Carollyne Yardley Featured in New Exhibition at Fazakas Gallery

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Carollyne Yardley, 'Zoonetics,' 2020. Oil on board with frame.
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By Perrin Grauer

Posted on November 02, 2020 | Updated November 02, 2020, 5:23pm

The eerie objects and compositions are grounded firmly in reflections on the blurry boundary between the human and non-human worlds.

A pair of stunning works by artist and ECU MFA student Carollyne Yardley are a part of a new group exhibition at Vancouver’s Fazakas Gallery, which was recently featured in a Globe and Mail arts roundup.

According to her exhibition statement, Carollyne’s works are grounded in a lockdown-era reflection on the shifting boundaries between animal and human worlds — a subject thrown firmly into the spotlight as city streets, emptied by the pandemic, began to see an increasing amount of non-human traffic.

“I found myself thinking about how we share space with urban animals, and the fears urbanites have about animal-to-human disease transmission,” Carollyne writes.

“Bacteria and viruses frequently transfer genes between organisms and species boundaries, and humans, plants, and animals are made up of cells that learned to cooperate long ago in order to increase their survival. In my practice, I ask: Is our species fixed and immutable or is dynamic, and ever-changing? Is the distortion and transgression of boundaries grotesque, funny, or frightening?”

“History is being written before us, and art has always been one of the most effective tools for studying history.”

Fazakas Gallery

The show, entitled Living Room, features a painting and sculpture by Carollyne — called Zoonetics and Contagion, respectively — alongside works by four other artists: Audie Murray, Catherine Blackburn, Marcy Friesen and Trace Yeomans.

Each of the works in Living Room, according to the gallery, reflect on “experimental materiality and social awareness to the issues of domestic violence following stay-at-home orders, the effect on global supply chains, urbanization of natural habitats as disease-harbouring, and the woes of introspection following the bleakness of self-isolation.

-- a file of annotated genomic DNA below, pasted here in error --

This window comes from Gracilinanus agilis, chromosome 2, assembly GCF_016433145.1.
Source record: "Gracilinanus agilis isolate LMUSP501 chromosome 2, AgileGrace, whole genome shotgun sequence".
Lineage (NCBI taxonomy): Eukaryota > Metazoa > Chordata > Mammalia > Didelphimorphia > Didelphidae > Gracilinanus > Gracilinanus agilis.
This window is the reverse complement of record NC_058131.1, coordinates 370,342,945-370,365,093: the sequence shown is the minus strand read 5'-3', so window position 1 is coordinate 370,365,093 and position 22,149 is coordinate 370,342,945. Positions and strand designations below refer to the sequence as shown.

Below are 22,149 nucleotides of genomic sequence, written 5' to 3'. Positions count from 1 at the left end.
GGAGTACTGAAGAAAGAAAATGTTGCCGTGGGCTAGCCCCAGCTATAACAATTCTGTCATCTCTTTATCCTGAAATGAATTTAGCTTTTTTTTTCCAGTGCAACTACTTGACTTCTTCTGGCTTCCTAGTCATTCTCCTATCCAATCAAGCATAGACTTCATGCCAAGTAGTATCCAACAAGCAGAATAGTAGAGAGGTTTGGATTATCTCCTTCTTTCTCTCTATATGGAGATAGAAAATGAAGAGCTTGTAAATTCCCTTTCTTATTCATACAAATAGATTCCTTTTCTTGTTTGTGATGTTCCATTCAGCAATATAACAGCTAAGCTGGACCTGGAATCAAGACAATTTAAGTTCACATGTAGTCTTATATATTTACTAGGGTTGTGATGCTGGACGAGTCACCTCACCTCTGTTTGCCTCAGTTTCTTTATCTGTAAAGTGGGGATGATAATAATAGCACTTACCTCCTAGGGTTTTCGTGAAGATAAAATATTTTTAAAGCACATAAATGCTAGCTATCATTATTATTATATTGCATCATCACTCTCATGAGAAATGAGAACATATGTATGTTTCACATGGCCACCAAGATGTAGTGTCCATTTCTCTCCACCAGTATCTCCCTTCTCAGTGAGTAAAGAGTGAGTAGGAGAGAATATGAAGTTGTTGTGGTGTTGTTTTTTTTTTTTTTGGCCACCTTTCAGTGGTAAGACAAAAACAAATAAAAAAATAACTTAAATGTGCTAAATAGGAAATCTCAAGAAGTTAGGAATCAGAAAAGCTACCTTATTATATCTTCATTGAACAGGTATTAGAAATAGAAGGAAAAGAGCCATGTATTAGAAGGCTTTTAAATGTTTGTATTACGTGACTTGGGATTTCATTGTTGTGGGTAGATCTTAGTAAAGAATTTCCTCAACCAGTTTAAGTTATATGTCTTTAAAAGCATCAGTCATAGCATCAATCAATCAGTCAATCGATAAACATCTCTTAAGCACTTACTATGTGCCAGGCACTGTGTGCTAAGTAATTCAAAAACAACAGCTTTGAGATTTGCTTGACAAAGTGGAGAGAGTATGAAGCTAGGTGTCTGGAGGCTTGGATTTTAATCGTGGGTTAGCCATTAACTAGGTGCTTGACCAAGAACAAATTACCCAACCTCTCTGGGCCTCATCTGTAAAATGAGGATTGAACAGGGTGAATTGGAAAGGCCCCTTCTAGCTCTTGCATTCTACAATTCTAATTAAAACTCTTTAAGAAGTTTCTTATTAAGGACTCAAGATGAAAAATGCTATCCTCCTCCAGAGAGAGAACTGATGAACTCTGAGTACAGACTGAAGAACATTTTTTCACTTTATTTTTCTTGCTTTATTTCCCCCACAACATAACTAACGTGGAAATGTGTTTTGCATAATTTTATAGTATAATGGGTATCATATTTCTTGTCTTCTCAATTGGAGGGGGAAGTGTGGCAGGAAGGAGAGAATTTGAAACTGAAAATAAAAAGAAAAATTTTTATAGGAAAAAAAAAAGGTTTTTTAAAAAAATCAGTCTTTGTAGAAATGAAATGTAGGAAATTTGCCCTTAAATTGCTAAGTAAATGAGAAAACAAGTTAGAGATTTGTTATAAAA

“History is being written before us, and art has always been one of the most effective tools for studying history.”

Carollyne writes that Zoonetics was informed by a series of sculpture works, created earlier this year, entitled Pandemic Sculpture Garden.

“I created [the sculptures] during months of isolation, knitting together human hair and remnants found in my urban garden,” she writes of the inspiration for her eerily surreal oil-on-board composition.

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Carollyne Yardley, 'Contagion,' 2020. Human hair, resin, blue nitrile glove, acrylic nails, squirrel hair.

“This work is an iteration of an animal-human sympoiesis [or, mutual self-creation] related to infectious disease, interspecies relations, cohabitation, and co-evolutionary transformation – including the appearance of new bodies, organs, and species.”

Materials for her sculptural work, meanwhile, include human hair, a blue nitrile glove, acrylic nails and squirrel hair, which Carollyne identifies as likewise referring to interspecies concerns, as well as heightened fears around viral and bacterial infection.

“The sculpture Contagion combines thoughts about hand washing, viruses that live on protective gear, fear of touching surfaces, and infectious disease transmission from nonhuman animal-to-human, and DNA transmutation,” she writes. “Blue nitrile gloves are also a source of global litter due to the pandemic.”

You can view all of the works in Living Room now on the Fazakas Gallery’s website, where you can also take a virtual tour of the show.